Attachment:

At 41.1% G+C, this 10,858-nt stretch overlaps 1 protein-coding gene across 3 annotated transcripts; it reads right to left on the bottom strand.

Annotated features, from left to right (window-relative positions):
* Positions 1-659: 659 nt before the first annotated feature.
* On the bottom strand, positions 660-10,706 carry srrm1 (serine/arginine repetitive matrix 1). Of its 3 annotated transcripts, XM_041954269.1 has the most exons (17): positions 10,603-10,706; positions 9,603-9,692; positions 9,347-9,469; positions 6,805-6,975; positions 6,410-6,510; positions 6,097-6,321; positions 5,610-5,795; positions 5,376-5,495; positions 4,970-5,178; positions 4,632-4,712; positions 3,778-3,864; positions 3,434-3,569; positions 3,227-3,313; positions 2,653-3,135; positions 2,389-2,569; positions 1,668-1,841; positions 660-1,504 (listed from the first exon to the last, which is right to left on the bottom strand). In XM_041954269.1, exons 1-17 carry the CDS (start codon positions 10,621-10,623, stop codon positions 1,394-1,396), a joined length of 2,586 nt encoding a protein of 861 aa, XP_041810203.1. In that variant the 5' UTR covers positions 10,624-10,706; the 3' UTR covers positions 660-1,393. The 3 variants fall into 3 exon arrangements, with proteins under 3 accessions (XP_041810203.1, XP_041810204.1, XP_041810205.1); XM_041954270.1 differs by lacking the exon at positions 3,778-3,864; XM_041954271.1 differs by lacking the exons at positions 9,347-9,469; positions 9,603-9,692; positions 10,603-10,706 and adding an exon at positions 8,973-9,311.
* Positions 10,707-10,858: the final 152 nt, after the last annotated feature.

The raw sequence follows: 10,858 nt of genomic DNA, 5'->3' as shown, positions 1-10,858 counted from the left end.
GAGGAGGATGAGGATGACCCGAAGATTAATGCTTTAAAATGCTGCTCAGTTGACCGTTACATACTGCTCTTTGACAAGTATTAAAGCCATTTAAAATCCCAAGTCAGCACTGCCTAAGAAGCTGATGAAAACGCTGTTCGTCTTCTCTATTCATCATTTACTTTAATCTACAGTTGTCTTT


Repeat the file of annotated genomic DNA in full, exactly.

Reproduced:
At 41.1% G+C, this 10,858-nt stretch overlaps 1 protein-coding gene across 3 annotated transcripts; it reads right to left on the bottom strand.

Annotated features, from left to right (window-relative positions):
* Positions 1-659: 659 nt before the first annotated feature.
* On the bottom strand, positions 660-10,706 carry srrm1 (serine/arginine repetitive matrix 1). Of its 3 annotated transcripts, XM_041954269.1 has the most exons (17): positions 10,603-10,706; positions 9,603-9,692; positions 9,347-9,469; positions 6,805-6,975; positions 6,410-6,510; positions 6,097-6,321; positions 5,610-5,795; positions 5,376-5,495; positions 4,970-5,178; positions 4,632-4,712; positions 3,778-3,864; positions 3,434-3,569; positions 3,227-3,313; positions 2,653-3,135; positions 2,389-2,569; positions 1,668-1,841; positions 660-1,504 (listed from the first exon to the last, which is right to left on the bottom strand). In XM_041954269.1, exons 1-17 carry the CDS (start codon positions 10,621-10,623, stop codon positions 1,394-1,396), a joined length of 2,586 nt encoding a protein of 861 aa, XP_041810203.1. In that variant the 5' UTR covers positions 10,624-10,706; the 3' UTR covers positions 660-1,393. The 3 variants fall into 3 exon arrangements, with proteins under 3 accessions (XP_041810203.1, XP_041810204.1, XP_041810205.1); XM_041954270.1 differs by lacking the exon at positions 3,778-3,864; XM_041954271.1 differs by lacking the exons at positions 9,347-9,469; positions 9,603-9,692; positions 10,603-10,706 and adding an exon at positions 8,973-9,311.
* Positions 10,707-10,858: the final 152 nt, after the last annotated feature.

The raw sequence follows: 10,858 nt of genomic DNA, 5'->3' as shown, positions 1-10,858 counted from the left end.
GAGGAGGATGAGGATGACCCGAAGATTAATGCTTTAAAATGCTGCTCAGTTGACCGTTACATACTGCTCTTTGACAAGTATTAAAGCCATTTAAAATCCCAAGTCAGCACTGCCTAAGAAGCTGATGAAAACGCTGTTCGTCTTCTCTATTCATCATTTACTTTAATCTACAGTTGTCTTT